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Rizzla - Adepta Music Album Reviews

Every second of Brooklyn-based DJ and producer Brian Friedberg’s debut album is a cacophony, with sounds that range from Bible-verse vocal samples to foghorns to the tinkling of shattered glass.

What do you do when your life’s work is putting you in harm’s way? Brian Friedberg, a Brooklyn-based artist who DJs and produces dance music as Rizzla, faced this quandary while working on their first full-length, Adepta. In a recent interview, they recounted how a cancer diagnosis and subsequent treatment prevented them from engaging in the club culture that is dance music’s lifeblood, explaining that this sudden disconnect from the social and experiential elements of the art form freed them up to work in the studio. “Reorienting my relationship to the making of music from a direct product of DJ sets in the club to a more speculative experiment in world building has been simultaneously painful and liberating,” Friedberg reflected.

That combination of agony and ecstasy comes through in the sonic chaos of Adepta. Despite Friedberg’s stated intention of taking their sound beyond the confines of the dancefloor, the record’s iridescent intensity bears a closer resemblance to their mixes and DJ sets than to their previous studio works. Their last proper release as Rizzla, 2015’s Iron Cages EP, balanced trippy, relentless beatcraft with pockets of negative space. But there’s little breathing room to be found on Adepta, which comes via producer Kingdom’s Night Slugs-adjacent Fade to Mind and bears the brash, polyphonous touchstones of that label’s brand of dance music. Every second is a cacophony, incorporating sounds that range from Bible-verse vocal samples to foghorns to the tinkling of shattered glass.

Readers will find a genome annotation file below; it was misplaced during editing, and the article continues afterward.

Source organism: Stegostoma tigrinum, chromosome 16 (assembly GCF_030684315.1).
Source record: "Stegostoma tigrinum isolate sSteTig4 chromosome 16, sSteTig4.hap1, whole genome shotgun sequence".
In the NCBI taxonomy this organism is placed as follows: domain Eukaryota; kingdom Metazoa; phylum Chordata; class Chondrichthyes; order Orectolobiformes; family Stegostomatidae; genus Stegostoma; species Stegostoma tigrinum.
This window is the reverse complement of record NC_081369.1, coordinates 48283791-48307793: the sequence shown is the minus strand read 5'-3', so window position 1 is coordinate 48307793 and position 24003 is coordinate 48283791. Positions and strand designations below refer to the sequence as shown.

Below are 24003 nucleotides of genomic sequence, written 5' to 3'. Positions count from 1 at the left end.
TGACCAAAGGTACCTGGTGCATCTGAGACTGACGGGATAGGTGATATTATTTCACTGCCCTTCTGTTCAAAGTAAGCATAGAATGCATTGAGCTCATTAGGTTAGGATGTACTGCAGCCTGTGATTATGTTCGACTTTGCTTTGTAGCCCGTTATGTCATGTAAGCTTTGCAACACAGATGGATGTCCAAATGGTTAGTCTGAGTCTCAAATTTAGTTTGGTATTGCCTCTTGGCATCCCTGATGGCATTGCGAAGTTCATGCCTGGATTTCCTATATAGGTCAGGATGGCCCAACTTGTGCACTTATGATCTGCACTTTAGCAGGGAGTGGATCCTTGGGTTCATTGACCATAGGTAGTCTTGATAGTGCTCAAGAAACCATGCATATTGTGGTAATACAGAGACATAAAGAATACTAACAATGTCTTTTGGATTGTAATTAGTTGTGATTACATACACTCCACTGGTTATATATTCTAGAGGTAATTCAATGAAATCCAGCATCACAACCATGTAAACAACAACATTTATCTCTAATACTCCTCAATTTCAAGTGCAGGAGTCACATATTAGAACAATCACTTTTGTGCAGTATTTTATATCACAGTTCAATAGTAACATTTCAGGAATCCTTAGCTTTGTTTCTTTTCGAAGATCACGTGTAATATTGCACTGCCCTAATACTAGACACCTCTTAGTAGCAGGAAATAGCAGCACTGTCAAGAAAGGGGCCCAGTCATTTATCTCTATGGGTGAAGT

It’s not exactly noise music, but Adepta can be a harsh listen. Yet Friedberg’s kitchen-sink approach to assembling these 12 tracks (which are accompanied by two fine vocals-driven remixes) is energizing even as it threatens to exhaust. British bass maven Untold’s Black Light Spiral, from 2014, is a recent analog—but while that record emphasized its endless-tunnel atmosphere above all else, Adepta’s most surprising moments highlight Friedberg’s melodic sensibility. The title track centers around a sling-blade vocal sample that slices through the splashy drums and bed of low-tone bass that surrounds it. “Test Man” fuses a bruising industrial techno motif with tangy trance synths. And the punishing drums of “Dewdrop” fall away to reveal a lovely thumb-piano-sounding melody submerged under layers of processing.

While compositions like these craft an environment that feels separate from the dancefloor functionality of proper club music, Adepta’s two bonus tracks marry that world-building studio nerdery with more crowd-pleasing immediacy. The effervescent “Fall of Cadia” will sound familiar to listeners who’ve followed the Night Slugs or Fade to Mind catalogs over the past decade. “Chainsaw,” meanwhile, is pure maximalism—a pair of intertwined, cascading melodic lines smothered by an alluringly grotesque vocal sample and a gradually intensifying footwork beat. Dizzying, disruptive, and danceable all at once, it’s a concise and spellbinding encapsulation of the frenzied perspective that guides Friedberg’s debut album.

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